Background: Social behaviors in species as diverse as honey bees and humans promote group survival but often come at some cost to the individual. Although reinforcement of adaptive social interactions is ostensibly required for the evolutionary persistence of these behaviors, the neural mechanisms by which social reward is encoded by the brain are largely unknown.
Methods: A combination of viral mediated molecular manipulation, circuit mapping, ex vivo electrophysiology, and behavior in genetically engineered mice techniques were used.
Results: In mice oxytocin (OT) acts as a social reinforcement signal within the nucleus accumbens (NAc) core, where it elicits a presynaptically expressed long-term depression of excitatory synaptic transmission in medium spiny neurons. Although the NAc receives OT receptor-containing inputs from several brain regions, genetic deletion of these receptors specifically from dorsal raphe nucleus, which provides serotonergic (5-HT) innervation to the NAc, abolishes the reinforcing properties of social interaction. Furthermore, OT-induced synaptic plasticity requires activation of NAc 5-HT1b receptors, the blockade of which prevents social reward.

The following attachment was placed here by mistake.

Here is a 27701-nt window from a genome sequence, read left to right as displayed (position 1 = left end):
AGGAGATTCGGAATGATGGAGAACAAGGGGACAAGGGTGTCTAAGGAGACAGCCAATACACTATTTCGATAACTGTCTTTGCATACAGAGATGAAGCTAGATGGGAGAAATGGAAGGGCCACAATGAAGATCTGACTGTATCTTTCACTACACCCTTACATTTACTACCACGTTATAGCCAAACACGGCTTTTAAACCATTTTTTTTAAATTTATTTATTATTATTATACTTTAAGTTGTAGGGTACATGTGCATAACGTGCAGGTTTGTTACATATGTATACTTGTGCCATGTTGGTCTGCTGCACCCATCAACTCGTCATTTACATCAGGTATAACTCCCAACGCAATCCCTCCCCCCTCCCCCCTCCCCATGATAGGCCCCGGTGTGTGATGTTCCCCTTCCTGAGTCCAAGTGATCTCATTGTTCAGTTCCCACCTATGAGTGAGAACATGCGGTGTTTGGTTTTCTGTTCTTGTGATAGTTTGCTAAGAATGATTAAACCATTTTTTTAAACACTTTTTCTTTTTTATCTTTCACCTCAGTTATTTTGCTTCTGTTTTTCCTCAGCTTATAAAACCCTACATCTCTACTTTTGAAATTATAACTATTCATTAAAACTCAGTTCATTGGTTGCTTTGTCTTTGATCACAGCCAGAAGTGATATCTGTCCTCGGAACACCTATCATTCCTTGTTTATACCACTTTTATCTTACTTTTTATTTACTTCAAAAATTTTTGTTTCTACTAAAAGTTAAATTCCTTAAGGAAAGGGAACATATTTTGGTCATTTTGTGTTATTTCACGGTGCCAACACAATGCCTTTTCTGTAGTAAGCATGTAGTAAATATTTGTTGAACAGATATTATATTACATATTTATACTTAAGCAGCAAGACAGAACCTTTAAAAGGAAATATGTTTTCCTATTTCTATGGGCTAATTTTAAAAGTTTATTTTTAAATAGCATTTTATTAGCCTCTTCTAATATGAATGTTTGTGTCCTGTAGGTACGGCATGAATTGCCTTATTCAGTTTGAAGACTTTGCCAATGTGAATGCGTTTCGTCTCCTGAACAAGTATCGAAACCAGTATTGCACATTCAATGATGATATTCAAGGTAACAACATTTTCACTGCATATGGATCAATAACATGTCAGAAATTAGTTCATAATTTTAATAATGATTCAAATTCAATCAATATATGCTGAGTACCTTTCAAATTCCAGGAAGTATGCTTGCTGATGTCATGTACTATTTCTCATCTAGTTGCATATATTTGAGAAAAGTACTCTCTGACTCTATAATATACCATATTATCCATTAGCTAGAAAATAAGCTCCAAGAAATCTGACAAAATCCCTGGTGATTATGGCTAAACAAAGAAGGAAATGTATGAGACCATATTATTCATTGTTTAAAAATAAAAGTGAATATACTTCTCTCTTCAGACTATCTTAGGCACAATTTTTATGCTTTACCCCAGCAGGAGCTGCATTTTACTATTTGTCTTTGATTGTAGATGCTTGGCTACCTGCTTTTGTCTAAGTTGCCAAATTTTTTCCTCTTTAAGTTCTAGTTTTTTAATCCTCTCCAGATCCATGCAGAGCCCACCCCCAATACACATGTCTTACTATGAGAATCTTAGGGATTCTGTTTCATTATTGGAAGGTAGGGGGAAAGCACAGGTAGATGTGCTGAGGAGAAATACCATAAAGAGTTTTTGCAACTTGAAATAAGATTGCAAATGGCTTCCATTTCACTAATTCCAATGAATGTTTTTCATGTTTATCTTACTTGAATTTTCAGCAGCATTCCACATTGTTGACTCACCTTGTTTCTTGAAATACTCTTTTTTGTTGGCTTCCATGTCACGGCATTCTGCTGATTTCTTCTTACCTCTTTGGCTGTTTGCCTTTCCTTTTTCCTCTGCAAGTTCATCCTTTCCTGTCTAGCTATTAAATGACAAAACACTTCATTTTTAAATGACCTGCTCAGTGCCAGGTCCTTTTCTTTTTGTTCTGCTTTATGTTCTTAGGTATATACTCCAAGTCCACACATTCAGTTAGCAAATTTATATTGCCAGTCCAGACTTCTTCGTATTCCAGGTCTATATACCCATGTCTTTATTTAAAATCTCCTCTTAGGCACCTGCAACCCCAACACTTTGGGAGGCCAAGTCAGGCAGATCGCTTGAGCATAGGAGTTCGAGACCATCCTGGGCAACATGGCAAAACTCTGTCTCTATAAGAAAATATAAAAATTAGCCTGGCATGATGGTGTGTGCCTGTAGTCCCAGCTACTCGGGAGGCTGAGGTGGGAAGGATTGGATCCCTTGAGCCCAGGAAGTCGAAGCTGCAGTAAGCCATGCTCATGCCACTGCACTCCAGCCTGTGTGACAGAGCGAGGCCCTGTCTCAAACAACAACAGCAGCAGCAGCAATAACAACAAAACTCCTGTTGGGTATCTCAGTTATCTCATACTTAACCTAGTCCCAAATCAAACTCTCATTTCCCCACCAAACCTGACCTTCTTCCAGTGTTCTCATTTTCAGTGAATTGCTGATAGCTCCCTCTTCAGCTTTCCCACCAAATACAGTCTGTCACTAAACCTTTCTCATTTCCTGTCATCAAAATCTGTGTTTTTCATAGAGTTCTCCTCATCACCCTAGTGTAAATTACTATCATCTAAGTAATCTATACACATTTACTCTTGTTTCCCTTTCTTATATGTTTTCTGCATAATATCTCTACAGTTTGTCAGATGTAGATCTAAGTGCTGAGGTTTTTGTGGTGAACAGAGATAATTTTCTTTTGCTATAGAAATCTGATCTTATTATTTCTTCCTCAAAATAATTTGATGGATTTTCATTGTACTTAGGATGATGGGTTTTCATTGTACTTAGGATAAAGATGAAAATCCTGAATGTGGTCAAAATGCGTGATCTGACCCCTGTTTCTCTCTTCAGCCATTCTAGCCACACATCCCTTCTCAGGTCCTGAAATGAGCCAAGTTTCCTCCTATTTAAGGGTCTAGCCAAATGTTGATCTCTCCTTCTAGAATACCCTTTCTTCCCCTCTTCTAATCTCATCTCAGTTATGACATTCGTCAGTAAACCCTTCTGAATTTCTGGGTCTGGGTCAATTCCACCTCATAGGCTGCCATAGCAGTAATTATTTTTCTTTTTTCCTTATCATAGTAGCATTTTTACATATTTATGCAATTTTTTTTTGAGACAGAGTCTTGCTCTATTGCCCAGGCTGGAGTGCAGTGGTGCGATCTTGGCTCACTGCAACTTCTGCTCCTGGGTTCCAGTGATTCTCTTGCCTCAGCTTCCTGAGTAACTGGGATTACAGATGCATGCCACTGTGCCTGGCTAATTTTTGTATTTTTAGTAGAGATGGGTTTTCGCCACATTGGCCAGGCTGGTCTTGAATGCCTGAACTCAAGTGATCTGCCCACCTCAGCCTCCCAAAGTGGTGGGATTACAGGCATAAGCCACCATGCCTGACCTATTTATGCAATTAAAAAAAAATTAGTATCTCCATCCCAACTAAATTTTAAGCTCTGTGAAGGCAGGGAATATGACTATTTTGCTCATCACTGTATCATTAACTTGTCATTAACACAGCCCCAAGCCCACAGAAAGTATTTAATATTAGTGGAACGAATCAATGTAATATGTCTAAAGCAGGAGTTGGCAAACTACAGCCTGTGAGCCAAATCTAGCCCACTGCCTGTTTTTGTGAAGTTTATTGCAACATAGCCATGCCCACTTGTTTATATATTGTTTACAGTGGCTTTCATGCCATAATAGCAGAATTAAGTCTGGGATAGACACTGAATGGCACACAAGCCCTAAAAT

Conclusions: These results demonstrate that the rewarding properties of social interaction in mice require the coordinated activity of OT and 5-HT in the NAc, a mechanistic insight with implications for understanding the pathogenesis of social dysfunction in neuropsychiatric disorders such as autism.